Changes on the Horizon?
Former U.S. ambassador to South Korea Donald Gregg and Korea Society head Evans Revere believe changes are on the horizon, reports Andrew Salmon of the Washington Times. Gregg and Revere were instrumental in bringing in the New York Philharmonic to Pyongyang and are both advocates of increasing cultural contacts between the U.S. and North Korea. Revere told the Washington Times:
“They are seeing a different face of America for the first time…that contrasts significantly with the image they have talked about for over half a century.”
Gregg told a group of businessmen that the concert bodes well for the future of North Korean reform. In his view, the concert was an important boost to pro-opening forces within the regime:
“I think there was an internal debate in North Korea and I think this was an experiment by those in favor of opening up…the hand of those favoring opening up has been strengthened.”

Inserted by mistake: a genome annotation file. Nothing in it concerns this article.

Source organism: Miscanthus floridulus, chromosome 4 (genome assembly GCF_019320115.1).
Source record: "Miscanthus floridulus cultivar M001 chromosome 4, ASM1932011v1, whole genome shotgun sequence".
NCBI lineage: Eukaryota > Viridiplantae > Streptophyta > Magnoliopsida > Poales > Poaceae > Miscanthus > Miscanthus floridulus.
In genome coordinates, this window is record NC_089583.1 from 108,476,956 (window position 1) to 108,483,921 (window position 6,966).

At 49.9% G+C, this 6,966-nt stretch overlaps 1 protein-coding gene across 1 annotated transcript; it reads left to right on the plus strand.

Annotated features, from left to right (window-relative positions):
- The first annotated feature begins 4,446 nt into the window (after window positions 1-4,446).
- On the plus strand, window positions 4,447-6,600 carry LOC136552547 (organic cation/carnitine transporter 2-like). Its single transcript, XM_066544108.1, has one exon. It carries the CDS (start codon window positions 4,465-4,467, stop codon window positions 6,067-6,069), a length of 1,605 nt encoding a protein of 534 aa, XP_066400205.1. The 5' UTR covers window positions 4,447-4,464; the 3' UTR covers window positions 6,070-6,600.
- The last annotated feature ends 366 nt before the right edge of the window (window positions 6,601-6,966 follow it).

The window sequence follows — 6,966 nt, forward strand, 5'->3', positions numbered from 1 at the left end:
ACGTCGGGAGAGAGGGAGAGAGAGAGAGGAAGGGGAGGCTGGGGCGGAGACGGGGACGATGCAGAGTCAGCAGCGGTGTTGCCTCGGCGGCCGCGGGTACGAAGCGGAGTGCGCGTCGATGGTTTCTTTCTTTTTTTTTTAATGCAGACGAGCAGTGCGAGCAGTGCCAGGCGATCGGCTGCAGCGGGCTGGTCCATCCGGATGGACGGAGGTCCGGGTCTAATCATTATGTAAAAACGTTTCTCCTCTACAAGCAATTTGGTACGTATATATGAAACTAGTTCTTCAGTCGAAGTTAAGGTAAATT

While in Pyongyang to view the concert, the pair had the opportunity to meet with North Korean nuclear negotiator Kim Gye Gwan:
They urged him to strike a deal with Washington immediately, rather than wait for the next administration to take office. “Our point was, ‘Do it now,’” Mr. Gregg recalled. “Kim took it very seriously.”
However, some North Korean officials believe Washington has “moved the goalposts” and not reciprocated for its early denuclearization moves, Mr. Revere said. Pyongyang had expected to be removed from the list of terrorist-sponsoring states and the Trading with the Enemy Act, he said. He suggested that a separate mechanism may be required for issues such as North Korea’s reported nuclear link with Syria.
Ominously, a German doctor with experience working in North Korea warned that perhaps the two were being too optimistic:
“Warm-hearted intentions are turned around,” said Dr. Norbert Vollertsen, a former German aid doctor in North Korean, now an anti-regime activist. “I donated some of my skin (to a burn victim), but the story was that I donated it for juche and Kim Jong-il. We are abused in our naiveness.”